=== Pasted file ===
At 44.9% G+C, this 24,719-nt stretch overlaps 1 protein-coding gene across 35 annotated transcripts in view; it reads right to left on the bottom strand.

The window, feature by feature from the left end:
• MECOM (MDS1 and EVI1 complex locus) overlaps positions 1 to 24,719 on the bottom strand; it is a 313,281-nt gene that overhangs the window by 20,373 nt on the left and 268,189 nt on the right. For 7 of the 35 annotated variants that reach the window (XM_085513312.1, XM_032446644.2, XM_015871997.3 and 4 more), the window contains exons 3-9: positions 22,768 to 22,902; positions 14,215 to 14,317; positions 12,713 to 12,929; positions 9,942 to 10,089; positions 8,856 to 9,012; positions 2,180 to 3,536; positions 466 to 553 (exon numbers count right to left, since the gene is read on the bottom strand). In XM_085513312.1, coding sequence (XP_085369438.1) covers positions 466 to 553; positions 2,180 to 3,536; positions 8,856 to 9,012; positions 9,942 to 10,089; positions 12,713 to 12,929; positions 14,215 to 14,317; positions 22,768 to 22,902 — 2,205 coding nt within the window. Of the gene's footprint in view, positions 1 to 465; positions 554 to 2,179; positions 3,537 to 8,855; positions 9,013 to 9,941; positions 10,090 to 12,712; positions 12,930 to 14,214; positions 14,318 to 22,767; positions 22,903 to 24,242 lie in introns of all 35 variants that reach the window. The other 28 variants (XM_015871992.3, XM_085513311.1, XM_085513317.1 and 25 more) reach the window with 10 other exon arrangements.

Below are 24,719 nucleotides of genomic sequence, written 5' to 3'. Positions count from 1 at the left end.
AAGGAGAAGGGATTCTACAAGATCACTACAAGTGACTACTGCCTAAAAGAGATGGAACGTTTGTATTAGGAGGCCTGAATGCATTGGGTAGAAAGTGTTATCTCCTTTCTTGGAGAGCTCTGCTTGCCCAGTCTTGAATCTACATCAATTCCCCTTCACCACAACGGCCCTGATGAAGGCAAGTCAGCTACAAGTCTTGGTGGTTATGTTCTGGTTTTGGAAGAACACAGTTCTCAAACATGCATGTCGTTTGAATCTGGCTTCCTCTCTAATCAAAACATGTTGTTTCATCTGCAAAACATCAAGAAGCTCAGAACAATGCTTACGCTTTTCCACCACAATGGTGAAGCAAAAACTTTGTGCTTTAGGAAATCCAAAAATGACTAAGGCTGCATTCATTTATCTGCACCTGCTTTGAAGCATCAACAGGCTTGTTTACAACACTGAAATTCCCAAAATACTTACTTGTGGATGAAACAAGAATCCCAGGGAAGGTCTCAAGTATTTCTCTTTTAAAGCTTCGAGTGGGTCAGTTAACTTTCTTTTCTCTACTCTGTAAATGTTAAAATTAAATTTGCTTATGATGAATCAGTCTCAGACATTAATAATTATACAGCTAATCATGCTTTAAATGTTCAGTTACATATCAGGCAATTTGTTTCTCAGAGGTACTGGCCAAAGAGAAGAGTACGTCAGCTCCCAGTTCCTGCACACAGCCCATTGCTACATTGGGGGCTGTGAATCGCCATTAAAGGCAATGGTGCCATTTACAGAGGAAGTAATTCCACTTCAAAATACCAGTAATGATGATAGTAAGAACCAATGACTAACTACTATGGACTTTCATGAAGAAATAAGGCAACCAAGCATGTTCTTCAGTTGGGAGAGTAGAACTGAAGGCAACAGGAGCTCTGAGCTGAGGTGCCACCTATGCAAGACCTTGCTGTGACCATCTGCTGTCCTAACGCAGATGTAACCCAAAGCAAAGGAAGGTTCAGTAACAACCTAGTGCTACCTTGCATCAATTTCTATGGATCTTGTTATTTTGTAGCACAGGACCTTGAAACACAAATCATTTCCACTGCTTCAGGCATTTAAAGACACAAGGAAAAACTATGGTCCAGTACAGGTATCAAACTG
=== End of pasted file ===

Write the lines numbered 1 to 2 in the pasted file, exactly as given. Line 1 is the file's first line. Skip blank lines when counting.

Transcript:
At 44.9% G+C, this 24,719-nt stretch overlaps 1 protein-coding gene across 35 annotated transcripts in view; it reads right to left on the bottom strand.

The window, feature by feature from the left end: